“Only one in 100 pupils' packed lunches meets basic dietary standards,” reported The Times. The news story is based on a study that looked at what primary school children typically took to school in their packed lunch...
“Only one in 100 pupils' packed lunches meets basic dietary standards,” reported The Times. The news story is based on a study that looked at what primary school children typically took to school in their packed lunches and how this compared to the nutritional standards set for school meals.
The research did find that only a very small proportion of packed lunches met all the nutritional criteria set out in the standards for school meals, but no research was done on how packed lunches may affect children’s health. This research provides evidence for policy makers of the need to produce practical educational material on how to prepare healthy and nutritionally balanced packed lunches.
Where did the story come from?
This research was carried out by Charlotte Evans and colleagues from the University of Leeds. The study was commissioned by the Food Standards Agency and published in the Journal of Epidemiology and Community Health.
The press published balanced reports of the research, focusing on the observation that only 1% of pupils’ packed lunches met the nutritional standards that are set out for school meals.
What kind of research was this?
In this cross-sectional study researchers carried out a survey of children’s packed lunches at school, and assessed their nutritional value. The aim was to see whether packed lunches typically meet the new standards for school meals proposed by the School Meals Review Panel (SMRP), formed in 2005.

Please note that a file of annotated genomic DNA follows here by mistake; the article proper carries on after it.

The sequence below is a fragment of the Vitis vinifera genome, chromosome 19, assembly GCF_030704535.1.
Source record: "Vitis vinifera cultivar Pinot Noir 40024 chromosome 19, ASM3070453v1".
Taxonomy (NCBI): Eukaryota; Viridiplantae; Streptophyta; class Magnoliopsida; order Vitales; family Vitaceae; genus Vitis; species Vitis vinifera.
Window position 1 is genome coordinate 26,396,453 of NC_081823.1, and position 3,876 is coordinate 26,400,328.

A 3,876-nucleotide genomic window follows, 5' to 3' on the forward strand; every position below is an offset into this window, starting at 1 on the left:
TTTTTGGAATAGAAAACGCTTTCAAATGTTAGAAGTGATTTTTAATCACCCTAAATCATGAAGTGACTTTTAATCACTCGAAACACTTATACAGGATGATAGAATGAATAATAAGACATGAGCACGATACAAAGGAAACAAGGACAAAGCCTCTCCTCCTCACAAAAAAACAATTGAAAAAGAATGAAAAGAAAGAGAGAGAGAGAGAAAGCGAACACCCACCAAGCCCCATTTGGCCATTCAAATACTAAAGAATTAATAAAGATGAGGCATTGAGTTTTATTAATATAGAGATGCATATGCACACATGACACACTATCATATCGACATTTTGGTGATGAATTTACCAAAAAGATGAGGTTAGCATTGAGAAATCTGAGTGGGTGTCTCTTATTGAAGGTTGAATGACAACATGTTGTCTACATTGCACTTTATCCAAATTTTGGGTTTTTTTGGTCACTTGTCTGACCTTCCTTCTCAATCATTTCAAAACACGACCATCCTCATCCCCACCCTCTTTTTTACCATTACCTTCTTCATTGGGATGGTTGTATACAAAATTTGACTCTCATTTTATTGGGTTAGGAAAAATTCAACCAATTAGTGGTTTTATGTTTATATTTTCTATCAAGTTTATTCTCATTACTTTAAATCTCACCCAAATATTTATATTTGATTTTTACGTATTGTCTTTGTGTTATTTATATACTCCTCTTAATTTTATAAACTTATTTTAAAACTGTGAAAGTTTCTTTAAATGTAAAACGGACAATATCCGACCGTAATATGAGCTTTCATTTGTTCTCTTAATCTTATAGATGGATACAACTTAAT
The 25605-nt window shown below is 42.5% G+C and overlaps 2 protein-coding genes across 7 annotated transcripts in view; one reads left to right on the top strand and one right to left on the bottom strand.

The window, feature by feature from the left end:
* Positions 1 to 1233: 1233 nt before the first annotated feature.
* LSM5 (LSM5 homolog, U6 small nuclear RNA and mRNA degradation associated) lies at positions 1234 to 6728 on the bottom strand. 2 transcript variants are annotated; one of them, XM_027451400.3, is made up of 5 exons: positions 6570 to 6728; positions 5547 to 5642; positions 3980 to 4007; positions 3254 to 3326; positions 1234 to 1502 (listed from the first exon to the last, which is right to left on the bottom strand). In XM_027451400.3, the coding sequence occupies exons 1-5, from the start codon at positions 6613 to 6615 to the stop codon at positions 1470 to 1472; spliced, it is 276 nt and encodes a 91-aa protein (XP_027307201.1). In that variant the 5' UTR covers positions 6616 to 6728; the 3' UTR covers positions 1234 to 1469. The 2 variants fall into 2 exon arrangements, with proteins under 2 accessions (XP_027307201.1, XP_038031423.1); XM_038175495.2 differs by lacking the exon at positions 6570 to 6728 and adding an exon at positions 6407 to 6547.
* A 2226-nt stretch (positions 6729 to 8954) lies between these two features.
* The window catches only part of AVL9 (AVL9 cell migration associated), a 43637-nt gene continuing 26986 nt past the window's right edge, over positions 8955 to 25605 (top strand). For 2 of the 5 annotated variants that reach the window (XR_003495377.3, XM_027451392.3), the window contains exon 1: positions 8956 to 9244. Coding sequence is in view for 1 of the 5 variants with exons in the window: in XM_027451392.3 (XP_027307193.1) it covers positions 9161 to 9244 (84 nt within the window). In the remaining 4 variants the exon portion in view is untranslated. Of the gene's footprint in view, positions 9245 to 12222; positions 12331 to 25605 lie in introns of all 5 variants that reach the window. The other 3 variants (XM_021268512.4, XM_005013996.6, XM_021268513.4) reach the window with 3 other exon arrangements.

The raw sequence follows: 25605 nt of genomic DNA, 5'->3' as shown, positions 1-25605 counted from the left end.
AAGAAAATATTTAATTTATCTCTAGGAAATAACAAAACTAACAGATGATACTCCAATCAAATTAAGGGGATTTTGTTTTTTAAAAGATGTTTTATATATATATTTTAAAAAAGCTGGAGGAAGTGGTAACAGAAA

The government has largely implemented these suggestions, prohibiting or restricting schools from serving foods high in salt, sugars and fats, or made with poor-quality meat. Other changes, including the mandatory introduction of protein-rich food, low-fat starchy food, vegetables, fruit and dairy food, and standards for nutrient content, have also been made.
What did the research involve?
In 2006, the researchers sent letters to 176 randomly selected primary schools in the UK. Of these, 89 agreed to participate (76 in England, 4 in Scotland, 6 in Wales and 3 in Northern Ireland). To ensure that the samples were representative, the schools in England were categorised according to their overall performance in standard aptitude tests at key stage 2 and the proportion of their children who were eligible for free school meals.
One class from year four (aged 8 to 9) was randomly selected from each school. From these classes, children who took a packed lunch to school at least one day a week were asked to participate and were followed up for one year.
In June of that year, a trained administrator visited each of the schools to collect information on the children’s packed lunches. Data were collected from 1,294 children who went through a ‘lunch box evaluation’ questionnaire with the administrator. The food was weighed before and after lunch, to see how much the children had not eaten. The administrator weighed sandwiches whole, and then estimated the amounts of filling in them.